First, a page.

Interview – Adrian Monck

Adrian Monck is a Managing Director as well as Head of Communications and Media at the World Economic Forum. He has received several awards during his time as a journalist, particularly for his work in Bosnia, Rwanda, and the Dunblane massacre. Following this, he headed up the City University’s Department of Journalism from 2005-2009, in which most of his work centred around trust in the media.

Where do you see the most exciting research/debates happening in your field?

I don’t really have a field, but I try and follow economic thought. The emergence of female economists questioning long-held assumptions of the field, new themes in economic history especially around colonialism and work on inequality are all generating new insights. For example, I still find it extraordinary that people with Anglo-Norman surnames have a 25% better chance of getting into Britain’s elite universities.

How has the way you understand the world changed over time, and what (or who) prompted the most significant shifts in your thinking?

As a self-identifying “outsider” (like many journalists), most of what I understand about the world has come through experience. I thought the world was both more conspiratorial and more rational as a younger person. I now think that organisational cultures and biases play a much bigger part in decision-making. Having held positions of responsibility I see more clearly the limitations of power and the way organisations shape, define and restrict their leaders. The authors I most identify with in my thinking on journalism are Anthony Downes on journalism’s role in democracy, and – the master – Walter Lippmann. Also, I see journalism in a tradition as very much tied to religious preaching and sermonising, so I find historic accounts of religious orders and preachers like Wyclif fascinating. (Probably some nominative determinism going on there!)

Could you explain your role at World Econmic Forum? What challenges do you face when trying to improve social engagement?

I am charged with managing our relationship with the global public. In the pre-digital days that relationship was mediated by newspapers and broadcasters. These days you can build your own media, as the TED organization has done, for example. We are best known for bringing leaders together in Davos, but we produce an incredible volume of work on everything from inclusivity and gender to plastics. The biggest challenge remains people’s stereotypes about the aims of the Forum. Far-right propagandist Steve Bannon characterised the Forum’s attendees as ‘The Party of Davos’ – feeding the imagination of people who see the world run as an elite conspiracy. Former McKinsey consultant turned agitprop columnist, Anand Giridharadas, thinks organizations like ours provide an elite charade for doing good. In truth, these opinions do three things: satisfy a psychological need for blame; degrade dialogue as a valid tool in solving problems; and feed cynicism. None of these are helpful. So, we aim to bridge information gaps about the way the world works and tell positive stories about how progress is achieved.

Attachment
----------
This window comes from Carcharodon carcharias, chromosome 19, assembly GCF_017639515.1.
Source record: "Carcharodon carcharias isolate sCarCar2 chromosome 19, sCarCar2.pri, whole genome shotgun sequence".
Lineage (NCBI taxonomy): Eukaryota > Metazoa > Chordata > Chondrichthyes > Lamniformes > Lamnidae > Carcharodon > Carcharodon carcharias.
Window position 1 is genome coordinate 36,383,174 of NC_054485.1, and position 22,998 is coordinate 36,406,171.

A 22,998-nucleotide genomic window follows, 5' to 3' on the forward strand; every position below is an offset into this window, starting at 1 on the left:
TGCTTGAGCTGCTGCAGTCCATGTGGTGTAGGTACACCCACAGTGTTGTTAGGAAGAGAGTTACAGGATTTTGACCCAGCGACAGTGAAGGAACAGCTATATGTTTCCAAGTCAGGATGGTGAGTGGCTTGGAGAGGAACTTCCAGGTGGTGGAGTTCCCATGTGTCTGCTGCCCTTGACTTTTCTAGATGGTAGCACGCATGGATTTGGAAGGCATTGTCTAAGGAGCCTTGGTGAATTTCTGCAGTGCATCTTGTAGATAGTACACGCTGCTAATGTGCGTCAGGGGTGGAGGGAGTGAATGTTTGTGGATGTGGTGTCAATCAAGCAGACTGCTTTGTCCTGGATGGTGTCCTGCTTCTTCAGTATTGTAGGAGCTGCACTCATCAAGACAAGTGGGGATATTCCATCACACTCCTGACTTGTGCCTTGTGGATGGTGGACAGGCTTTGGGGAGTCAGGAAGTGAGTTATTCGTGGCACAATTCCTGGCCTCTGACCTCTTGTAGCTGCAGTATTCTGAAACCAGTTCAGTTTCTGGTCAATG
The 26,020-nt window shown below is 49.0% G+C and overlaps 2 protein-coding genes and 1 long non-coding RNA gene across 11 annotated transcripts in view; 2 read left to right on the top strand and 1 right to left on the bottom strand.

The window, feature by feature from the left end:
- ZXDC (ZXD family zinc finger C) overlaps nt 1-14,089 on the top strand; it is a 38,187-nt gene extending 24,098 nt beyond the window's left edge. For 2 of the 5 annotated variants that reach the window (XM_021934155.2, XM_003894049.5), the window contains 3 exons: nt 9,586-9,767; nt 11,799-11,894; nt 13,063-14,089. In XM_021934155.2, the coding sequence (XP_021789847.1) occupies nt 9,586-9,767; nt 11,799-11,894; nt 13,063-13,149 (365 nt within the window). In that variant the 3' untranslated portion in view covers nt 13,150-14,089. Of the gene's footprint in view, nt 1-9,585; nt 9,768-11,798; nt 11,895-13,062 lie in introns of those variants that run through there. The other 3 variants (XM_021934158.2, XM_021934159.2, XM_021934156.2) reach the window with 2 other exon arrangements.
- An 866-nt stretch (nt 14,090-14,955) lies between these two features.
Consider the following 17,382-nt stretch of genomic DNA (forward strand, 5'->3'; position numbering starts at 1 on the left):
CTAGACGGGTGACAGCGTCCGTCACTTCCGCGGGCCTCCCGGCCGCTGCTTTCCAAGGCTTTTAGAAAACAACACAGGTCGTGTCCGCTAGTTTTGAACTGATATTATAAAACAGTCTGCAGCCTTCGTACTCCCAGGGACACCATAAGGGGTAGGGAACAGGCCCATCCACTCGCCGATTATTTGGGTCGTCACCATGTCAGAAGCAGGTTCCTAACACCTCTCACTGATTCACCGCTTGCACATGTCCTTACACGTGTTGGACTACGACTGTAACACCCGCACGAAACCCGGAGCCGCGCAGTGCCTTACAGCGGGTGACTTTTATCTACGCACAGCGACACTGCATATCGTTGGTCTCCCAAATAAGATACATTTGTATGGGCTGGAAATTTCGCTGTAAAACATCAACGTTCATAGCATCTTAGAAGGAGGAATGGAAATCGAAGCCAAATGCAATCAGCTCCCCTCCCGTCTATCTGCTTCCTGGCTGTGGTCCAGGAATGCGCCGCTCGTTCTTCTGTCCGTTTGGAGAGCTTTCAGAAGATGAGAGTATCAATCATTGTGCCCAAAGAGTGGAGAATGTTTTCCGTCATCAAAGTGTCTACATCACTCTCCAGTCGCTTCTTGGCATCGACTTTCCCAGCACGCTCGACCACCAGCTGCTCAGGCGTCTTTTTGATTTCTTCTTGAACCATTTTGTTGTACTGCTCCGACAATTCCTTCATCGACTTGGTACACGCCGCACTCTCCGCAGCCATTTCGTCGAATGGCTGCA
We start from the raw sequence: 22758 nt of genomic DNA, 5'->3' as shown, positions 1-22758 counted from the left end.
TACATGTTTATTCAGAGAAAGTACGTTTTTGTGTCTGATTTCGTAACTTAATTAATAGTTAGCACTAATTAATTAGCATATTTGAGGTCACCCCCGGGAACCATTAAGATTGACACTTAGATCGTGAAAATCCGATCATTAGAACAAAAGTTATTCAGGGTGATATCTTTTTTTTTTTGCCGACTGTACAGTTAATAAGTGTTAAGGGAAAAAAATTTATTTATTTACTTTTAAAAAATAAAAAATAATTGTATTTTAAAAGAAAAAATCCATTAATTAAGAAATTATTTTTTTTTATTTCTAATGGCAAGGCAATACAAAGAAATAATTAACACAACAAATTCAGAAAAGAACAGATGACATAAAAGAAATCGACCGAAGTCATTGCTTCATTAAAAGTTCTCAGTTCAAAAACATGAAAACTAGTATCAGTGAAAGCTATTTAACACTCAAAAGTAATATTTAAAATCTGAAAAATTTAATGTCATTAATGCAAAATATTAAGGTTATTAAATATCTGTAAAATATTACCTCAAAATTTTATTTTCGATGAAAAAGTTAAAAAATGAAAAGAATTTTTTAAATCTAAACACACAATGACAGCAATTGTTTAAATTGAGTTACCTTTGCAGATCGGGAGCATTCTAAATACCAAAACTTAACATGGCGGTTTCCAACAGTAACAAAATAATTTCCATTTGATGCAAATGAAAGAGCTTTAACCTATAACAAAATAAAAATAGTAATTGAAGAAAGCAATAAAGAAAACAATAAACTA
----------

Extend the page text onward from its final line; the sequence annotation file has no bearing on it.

What role has the media has played in recent political events, such as Brexit and the election of Donald Trump? 

The media has been largely by-passed by modern politics. It has been weakened profoundly by a digital revolution that undermined both its business model and its influence. Its tradition of recruiting heavily from elites has served it poorly in the face of social change. Advertising revenue has moved to Facebook and Google. Subscription-supported media tends to be elite or business-focused. The only other actors are governments, through public service and propaganda networks (e.g. Russia Today), and bail outs from billionaires (e.g. Time owned by the Benioffs, the Washington Post by Jeff Bezos, The Atlantic owned by Laurene Powell Jobs). The real story of both Brexit and the last US presidential election is the emergence of social media. Lack of regulation and oversight for paid advertising online, poor electoral laws and weak regulatory authorities, added to the opportunities for corporate and state actors to become involved in funding or supporting political campaigns has completely overwhelmed ageing democratic systems.